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Sen. Rand Paul on NSA surveillance: ‘I’m not sure when I’m being lied to’ now
Sen. Rand Paul, Kentucky Republican, said Wednesday that Tuesday testimony from intelligence officials on the government’s data-surveillance programs did little to close what he called a “credibility gap.”
He pointed to testimony that Director of National Intelligence James Clapper gave during a Senate Intelligence Committee hearing in March when asked if the National Security Agency gathers “any type of data at all” on Americans.”
“No, sir,” Mr. Clapper said. “Not wittingly.”
“I guess the problem is ever since Clapper lied in March to us and said they weren’t collecting any data on Americans, there’s a credibility gap now, and it’s hard for us to really trust the intelligence community because the head of the intelligence community directly lied to the Senate and said they were collecting no data from Americans,” Mr. Paul said on “Fox and Friends.” “So I’m not sure when I’m being lied to and when they’re being honest.”
Mr. Clapper later said in an interview on NBC that the question didn’t have a simple yes or no answer, and that he answered “in what I thought was the most truthful or least untruthful manner by saying no.”
Sen. Dianne Feinstein, California Democrat and chairman of the Senate Intelligence Committee, vouched for Mr. Clapper on ABC’s “This Week,” saying that “there is no more direct or honest person” than Mr. Clapper.
“You can misunderstand the question,” she said. “This is one of the dilemmas of talking about it.”
Intelligence officials said Tuesday that the NSA last year checked fewer than 300 telephone numbers against its database containing details about every phone call made in America.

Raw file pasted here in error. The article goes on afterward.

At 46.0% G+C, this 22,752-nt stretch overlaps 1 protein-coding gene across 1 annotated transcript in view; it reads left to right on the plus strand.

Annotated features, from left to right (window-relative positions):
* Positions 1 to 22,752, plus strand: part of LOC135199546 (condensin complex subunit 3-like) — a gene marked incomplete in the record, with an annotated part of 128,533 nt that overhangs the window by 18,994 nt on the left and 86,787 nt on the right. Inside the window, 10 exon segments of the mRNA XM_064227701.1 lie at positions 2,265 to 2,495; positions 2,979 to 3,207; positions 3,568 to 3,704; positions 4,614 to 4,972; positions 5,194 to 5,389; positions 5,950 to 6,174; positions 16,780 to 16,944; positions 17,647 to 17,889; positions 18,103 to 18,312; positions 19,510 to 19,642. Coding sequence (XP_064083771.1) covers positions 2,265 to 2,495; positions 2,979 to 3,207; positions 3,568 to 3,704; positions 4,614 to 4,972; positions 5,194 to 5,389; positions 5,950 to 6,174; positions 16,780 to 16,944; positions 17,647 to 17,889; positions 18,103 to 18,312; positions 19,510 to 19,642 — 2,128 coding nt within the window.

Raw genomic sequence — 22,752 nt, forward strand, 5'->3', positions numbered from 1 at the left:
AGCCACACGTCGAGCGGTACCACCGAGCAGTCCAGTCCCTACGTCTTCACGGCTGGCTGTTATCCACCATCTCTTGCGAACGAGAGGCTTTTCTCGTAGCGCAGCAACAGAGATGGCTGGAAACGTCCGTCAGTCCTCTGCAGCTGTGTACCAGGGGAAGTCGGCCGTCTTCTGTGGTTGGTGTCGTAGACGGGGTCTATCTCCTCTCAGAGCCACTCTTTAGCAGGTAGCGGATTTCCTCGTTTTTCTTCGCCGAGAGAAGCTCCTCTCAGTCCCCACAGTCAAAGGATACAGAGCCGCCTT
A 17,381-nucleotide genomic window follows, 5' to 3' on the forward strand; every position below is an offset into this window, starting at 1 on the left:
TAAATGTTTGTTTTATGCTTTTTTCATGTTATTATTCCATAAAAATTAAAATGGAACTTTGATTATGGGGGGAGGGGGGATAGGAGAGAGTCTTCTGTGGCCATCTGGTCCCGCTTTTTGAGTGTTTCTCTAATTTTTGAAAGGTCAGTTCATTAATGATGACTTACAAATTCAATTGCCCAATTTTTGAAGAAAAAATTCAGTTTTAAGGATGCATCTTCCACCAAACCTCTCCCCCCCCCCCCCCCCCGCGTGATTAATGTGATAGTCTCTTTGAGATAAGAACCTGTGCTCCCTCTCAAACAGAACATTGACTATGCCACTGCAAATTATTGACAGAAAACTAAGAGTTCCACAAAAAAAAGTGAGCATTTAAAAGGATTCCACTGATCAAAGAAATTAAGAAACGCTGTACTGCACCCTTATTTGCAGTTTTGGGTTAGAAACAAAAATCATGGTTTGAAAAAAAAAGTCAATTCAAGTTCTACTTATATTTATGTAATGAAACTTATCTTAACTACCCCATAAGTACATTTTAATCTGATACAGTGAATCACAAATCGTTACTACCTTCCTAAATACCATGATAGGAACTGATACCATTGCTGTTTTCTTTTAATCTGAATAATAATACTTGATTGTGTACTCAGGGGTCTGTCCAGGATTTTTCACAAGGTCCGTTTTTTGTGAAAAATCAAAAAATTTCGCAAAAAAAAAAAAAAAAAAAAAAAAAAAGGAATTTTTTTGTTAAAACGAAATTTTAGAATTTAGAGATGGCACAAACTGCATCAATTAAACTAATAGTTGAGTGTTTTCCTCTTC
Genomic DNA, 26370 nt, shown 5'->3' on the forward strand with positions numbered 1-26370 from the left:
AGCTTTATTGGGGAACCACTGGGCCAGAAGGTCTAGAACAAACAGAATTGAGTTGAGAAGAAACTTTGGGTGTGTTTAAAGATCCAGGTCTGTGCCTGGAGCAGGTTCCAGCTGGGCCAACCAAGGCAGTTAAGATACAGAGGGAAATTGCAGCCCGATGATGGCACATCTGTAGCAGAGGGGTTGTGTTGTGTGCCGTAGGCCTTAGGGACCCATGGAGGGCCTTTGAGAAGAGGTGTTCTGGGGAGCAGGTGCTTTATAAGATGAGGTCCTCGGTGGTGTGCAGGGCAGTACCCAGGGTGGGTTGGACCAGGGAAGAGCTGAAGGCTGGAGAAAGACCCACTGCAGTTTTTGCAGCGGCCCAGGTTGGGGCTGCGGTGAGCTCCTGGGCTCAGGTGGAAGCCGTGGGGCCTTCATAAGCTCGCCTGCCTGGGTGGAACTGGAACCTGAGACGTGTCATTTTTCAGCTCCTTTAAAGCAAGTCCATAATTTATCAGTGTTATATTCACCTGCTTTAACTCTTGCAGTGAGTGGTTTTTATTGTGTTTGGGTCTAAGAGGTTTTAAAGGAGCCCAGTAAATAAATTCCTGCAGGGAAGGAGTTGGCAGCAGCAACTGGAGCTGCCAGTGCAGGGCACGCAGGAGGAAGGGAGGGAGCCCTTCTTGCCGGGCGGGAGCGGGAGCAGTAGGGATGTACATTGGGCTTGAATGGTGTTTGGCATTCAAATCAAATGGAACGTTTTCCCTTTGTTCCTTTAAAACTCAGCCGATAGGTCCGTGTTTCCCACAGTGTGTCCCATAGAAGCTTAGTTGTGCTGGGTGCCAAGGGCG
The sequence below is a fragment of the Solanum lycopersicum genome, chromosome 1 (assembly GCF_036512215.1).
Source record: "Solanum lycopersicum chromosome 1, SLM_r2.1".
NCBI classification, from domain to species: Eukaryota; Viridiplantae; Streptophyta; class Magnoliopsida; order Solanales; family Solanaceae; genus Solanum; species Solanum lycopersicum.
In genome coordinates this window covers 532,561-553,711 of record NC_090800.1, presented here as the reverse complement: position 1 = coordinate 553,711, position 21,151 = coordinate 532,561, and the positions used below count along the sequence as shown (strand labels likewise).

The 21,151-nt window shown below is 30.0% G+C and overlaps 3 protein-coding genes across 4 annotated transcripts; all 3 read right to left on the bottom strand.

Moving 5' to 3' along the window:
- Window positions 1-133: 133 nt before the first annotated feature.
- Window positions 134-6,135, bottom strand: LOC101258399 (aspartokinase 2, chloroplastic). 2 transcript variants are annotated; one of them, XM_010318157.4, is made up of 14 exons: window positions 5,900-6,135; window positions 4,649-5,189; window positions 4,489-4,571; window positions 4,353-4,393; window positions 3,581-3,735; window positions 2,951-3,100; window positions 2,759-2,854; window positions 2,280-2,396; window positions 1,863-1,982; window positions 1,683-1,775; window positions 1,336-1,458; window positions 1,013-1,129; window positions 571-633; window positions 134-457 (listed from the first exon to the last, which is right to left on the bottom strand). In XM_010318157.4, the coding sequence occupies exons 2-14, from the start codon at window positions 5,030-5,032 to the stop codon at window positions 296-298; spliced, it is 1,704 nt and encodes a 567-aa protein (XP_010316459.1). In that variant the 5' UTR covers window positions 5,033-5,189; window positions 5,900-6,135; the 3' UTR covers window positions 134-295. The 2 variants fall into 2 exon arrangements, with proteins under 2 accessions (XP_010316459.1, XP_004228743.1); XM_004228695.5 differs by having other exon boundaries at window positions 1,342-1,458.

Deputy NSA Director Christopher Inglis spoke about another program involving the collection of “metadata” from every phone called made or received in the country, saying the agency is not recording the content of any of the communications.
Instead, the NSA collects only the numbers called and calling, so that when the agency discovers the telephone number of a terrorist overseas, it can be discovered whether that person had been in touch with anyone in the United States.
“The controls on the use of this data at NSA are specific, rigorous and designed to ensure focus on counterterrorism,” Mr. Inglis said. “To that end, the metadata acquired and stored under this program may be queried only [under] a reasonable articulable suspicion” of a link to terrorism.
Only 22 people in the entire NSA were empowered to certify that such a suspicion existed, Mr. Inglis testified, and they did so last year in regard to fewer than 300 phone numbers, called “selectors” when they are applied to the database.
But that number didn’t satisfy Mr. Paul.
“Are they now saying that because I’m not at a top-secret level that it’s OK to lie to me in public?” Mr. Paul said. “I don’t know when I can be lied to and when I’m being told the truth now.”
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About the Author
David Sherfinski covers politics for The Washington Times. He can be reached at firstname.lastname@example.org.
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